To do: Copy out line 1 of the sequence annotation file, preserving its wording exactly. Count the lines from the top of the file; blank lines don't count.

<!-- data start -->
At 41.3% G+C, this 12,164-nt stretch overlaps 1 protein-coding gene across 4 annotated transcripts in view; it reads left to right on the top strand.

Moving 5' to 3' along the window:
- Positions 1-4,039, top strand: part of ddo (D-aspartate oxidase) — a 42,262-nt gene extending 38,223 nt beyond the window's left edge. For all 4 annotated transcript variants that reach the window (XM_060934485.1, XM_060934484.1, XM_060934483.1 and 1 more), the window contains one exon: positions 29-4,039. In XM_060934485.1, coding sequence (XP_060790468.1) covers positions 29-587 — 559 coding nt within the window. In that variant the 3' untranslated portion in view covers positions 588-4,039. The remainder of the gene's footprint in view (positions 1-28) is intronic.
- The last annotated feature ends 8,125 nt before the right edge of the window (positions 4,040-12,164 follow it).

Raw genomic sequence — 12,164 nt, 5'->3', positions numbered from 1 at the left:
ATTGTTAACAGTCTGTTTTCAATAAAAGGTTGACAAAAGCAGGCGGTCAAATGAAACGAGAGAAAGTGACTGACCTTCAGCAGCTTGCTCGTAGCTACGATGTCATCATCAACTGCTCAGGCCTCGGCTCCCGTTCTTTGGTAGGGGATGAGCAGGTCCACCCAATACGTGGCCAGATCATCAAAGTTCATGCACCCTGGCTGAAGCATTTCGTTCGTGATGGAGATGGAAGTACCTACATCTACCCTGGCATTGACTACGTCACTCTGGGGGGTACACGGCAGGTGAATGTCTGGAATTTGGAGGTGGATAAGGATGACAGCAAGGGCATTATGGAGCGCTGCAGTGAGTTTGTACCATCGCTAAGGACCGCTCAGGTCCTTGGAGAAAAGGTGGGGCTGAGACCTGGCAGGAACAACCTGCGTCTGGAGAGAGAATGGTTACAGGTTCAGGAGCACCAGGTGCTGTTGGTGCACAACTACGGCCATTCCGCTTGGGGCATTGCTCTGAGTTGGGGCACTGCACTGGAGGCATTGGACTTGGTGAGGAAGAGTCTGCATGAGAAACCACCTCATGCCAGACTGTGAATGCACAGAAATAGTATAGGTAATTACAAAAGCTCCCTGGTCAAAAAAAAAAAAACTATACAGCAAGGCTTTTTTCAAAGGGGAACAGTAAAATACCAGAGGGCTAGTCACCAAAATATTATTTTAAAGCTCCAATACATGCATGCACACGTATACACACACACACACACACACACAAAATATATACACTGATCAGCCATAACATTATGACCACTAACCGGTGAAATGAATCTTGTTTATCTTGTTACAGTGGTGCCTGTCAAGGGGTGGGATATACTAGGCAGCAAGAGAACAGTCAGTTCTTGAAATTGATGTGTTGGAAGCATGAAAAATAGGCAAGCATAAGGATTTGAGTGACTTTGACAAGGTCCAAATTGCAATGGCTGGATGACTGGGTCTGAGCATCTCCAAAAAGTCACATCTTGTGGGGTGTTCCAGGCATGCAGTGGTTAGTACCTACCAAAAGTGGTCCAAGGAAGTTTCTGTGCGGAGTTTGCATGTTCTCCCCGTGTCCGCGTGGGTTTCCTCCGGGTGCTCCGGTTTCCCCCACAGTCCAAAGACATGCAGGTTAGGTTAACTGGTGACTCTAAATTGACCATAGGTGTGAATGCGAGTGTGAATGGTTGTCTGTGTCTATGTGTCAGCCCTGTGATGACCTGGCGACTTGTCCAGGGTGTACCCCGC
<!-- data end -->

At 41.3% G+C, this 12,164-nt stretch overlaps 1 protein-coding gene across 4 annotated transcripts in view; it reads left to right on the top strand.